In Andrew Pippos’s immersive and multi-layered début novel, Lucky’s, a tragic shooting that occurs in the last bastion of a Greek-Australian restaurant franchise becomes the fulcrum around which mental health, heartbreak, displacement, and toxic masculinity are explored.
The Coconut Children is an assured début from nineteen-year-old novelist Vivian Pham, who has drawn upon the richness of Sydney’s south-western suburbs to construct a deeply affecting coming-of-age story revolving around teenager Sonny. Pham’s language is melodramatic at times. With bold flourishes she expertly captures the internal monologue of a teenage girl navigating the everyday travails of being a young woman – schoolyard crushes and the ‘violent ammunition of her love thoughts’, an ever-changing body, and a burgeoning sexual awakening – alongside the darker undercurrents present within Sonny’s family and her wider community: sexual abuse, domestic violence, intergenerational trauma, addiction, and poverty.
Yumna Kassab has utilised the sparse economy of short stories to craft her début collection, grounding universal diasporic themes such as generational disconnect, cultural loss, and the weight of familial expectations in the distinct Lebanese-Australian social milieu of western Sydney, where she was born and raised.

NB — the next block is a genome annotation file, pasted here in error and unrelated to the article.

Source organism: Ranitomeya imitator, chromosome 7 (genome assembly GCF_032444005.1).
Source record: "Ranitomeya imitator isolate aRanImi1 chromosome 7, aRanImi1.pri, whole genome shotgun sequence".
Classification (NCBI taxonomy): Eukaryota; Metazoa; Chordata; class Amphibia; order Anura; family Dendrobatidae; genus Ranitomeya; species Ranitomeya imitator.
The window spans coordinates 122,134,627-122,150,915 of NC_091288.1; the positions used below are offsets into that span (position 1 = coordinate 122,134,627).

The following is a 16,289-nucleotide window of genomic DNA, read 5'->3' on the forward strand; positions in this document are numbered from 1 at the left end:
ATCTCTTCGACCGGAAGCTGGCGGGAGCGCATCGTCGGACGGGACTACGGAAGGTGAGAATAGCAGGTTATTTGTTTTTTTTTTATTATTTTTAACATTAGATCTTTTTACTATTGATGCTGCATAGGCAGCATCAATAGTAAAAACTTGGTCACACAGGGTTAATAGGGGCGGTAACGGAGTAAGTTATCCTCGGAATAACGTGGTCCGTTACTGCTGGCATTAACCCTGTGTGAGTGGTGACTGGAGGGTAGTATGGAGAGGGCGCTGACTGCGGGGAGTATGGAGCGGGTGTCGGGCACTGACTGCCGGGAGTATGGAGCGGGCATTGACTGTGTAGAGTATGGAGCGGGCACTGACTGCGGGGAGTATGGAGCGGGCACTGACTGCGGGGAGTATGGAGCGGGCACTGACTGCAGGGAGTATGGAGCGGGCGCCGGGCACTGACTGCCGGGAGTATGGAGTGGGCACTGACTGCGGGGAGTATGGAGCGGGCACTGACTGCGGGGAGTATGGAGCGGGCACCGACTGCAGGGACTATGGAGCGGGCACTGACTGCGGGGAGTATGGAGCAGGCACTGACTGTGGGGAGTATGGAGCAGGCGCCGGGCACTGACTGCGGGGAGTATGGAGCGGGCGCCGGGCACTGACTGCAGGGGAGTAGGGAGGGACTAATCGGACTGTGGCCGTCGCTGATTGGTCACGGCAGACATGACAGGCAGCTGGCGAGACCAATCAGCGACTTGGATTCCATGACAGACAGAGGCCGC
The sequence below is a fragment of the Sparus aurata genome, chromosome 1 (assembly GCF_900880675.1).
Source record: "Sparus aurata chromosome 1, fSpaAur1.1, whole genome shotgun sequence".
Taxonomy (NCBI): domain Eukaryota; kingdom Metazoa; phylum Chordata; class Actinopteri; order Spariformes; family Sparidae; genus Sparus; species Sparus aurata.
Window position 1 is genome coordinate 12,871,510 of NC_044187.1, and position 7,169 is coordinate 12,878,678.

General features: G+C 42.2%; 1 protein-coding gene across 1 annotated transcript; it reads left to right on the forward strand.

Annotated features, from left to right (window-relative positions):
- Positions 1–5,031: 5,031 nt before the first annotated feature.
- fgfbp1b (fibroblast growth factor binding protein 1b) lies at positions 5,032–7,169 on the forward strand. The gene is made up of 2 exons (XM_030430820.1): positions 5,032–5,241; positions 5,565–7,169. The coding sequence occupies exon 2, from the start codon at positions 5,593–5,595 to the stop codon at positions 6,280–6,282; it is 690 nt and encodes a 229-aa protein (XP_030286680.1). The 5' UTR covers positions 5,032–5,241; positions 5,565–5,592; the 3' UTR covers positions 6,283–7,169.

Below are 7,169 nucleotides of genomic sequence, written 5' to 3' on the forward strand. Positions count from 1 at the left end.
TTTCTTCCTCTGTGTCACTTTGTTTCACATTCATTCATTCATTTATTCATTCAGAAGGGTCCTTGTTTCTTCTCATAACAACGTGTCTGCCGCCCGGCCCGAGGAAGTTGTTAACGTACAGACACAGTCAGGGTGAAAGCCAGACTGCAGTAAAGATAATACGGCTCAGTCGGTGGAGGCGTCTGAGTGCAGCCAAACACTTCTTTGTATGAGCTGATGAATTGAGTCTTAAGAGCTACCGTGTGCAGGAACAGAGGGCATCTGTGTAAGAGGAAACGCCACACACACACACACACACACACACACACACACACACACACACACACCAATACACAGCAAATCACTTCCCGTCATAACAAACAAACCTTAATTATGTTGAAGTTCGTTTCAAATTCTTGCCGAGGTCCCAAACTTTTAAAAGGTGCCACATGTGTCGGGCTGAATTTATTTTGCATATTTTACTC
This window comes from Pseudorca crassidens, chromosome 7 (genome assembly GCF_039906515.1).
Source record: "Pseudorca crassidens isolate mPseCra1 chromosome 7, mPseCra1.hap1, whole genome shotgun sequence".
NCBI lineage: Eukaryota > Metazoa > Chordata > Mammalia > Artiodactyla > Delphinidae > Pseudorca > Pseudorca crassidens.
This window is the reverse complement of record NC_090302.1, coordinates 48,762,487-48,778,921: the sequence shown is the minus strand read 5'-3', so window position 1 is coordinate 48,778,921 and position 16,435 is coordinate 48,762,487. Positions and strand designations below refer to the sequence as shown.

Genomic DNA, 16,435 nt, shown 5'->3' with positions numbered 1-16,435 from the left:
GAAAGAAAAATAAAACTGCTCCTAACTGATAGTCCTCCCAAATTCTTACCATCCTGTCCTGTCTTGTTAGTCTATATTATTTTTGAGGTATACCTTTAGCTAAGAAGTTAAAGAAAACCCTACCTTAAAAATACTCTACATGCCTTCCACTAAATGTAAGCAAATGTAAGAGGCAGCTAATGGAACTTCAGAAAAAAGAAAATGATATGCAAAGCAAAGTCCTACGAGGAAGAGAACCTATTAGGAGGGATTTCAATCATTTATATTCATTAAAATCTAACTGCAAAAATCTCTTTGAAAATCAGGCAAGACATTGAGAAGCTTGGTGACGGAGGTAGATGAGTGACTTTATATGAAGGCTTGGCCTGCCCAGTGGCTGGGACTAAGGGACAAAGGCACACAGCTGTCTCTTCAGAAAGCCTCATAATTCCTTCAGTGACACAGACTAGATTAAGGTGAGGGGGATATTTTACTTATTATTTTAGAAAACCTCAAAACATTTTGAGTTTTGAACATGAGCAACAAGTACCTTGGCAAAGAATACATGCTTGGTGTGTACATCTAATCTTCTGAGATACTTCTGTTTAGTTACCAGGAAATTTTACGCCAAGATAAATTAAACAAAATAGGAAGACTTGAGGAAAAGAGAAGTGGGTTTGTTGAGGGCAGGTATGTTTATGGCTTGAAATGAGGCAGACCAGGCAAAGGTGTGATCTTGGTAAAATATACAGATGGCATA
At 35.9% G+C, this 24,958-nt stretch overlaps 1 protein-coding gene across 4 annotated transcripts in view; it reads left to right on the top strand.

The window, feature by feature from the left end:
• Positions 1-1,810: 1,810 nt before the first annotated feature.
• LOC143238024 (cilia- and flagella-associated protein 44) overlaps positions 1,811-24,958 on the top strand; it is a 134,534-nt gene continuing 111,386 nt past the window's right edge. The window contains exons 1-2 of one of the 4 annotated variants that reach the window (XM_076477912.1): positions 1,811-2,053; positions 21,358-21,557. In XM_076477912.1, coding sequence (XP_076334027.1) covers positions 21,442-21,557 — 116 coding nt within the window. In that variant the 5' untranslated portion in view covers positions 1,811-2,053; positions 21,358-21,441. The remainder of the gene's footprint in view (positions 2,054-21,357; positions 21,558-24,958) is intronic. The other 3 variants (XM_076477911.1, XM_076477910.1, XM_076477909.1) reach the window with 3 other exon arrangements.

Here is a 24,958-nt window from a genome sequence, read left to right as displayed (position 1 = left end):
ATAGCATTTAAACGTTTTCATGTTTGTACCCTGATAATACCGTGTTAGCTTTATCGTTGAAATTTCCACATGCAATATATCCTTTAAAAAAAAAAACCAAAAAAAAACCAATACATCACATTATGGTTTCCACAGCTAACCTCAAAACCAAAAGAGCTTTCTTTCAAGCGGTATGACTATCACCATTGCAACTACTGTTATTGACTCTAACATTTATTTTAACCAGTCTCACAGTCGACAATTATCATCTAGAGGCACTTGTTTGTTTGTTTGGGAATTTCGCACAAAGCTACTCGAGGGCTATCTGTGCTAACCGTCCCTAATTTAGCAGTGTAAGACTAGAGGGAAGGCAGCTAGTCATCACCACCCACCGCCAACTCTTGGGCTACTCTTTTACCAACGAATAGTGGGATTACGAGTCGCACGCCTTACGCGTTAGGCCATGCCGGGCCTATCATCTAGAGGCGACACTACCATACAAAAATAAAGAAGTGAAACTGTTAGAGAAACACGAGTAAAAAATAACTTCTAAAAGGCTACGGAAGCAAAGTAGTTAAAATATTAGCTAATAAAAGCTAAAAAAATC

Short story collections often lack a certain cohesiveness, but Kassab’s characters each move in the same fictional yet exceedingly real world where Muslim Australians – straddling the line between being hyper-visible and invisible – are both demonised and studiously avoided. Characters with the same names recur from time to time, not always the same characters; reading Kassab’s stories requires a meticulous attention to detail to deconstruct and decipher how various individuals relate to one another.
The minutiae and messiness of family life as it comes together and unravels time and time again are delicately rendered in Tracy Farr’s second novel, The Hope Fault. The unrelenting rain that forms the lugubrious backdrop for much of the novel conjures up the same rich, atmospheric setting of the late Georgia Blain’s
A multi-generational saga straddling numerous countries and political régimes, Leila Yusaf Chung’s first novel, Chasing Shadows,largely alternates between middle child Ajamia’s viewpoint and her father Abu Fadi’s memories, thus giving an evocative portrait of Middle Eastern life in the late nineteenth century. Abu, a middle-aged Polish-Jewish m ...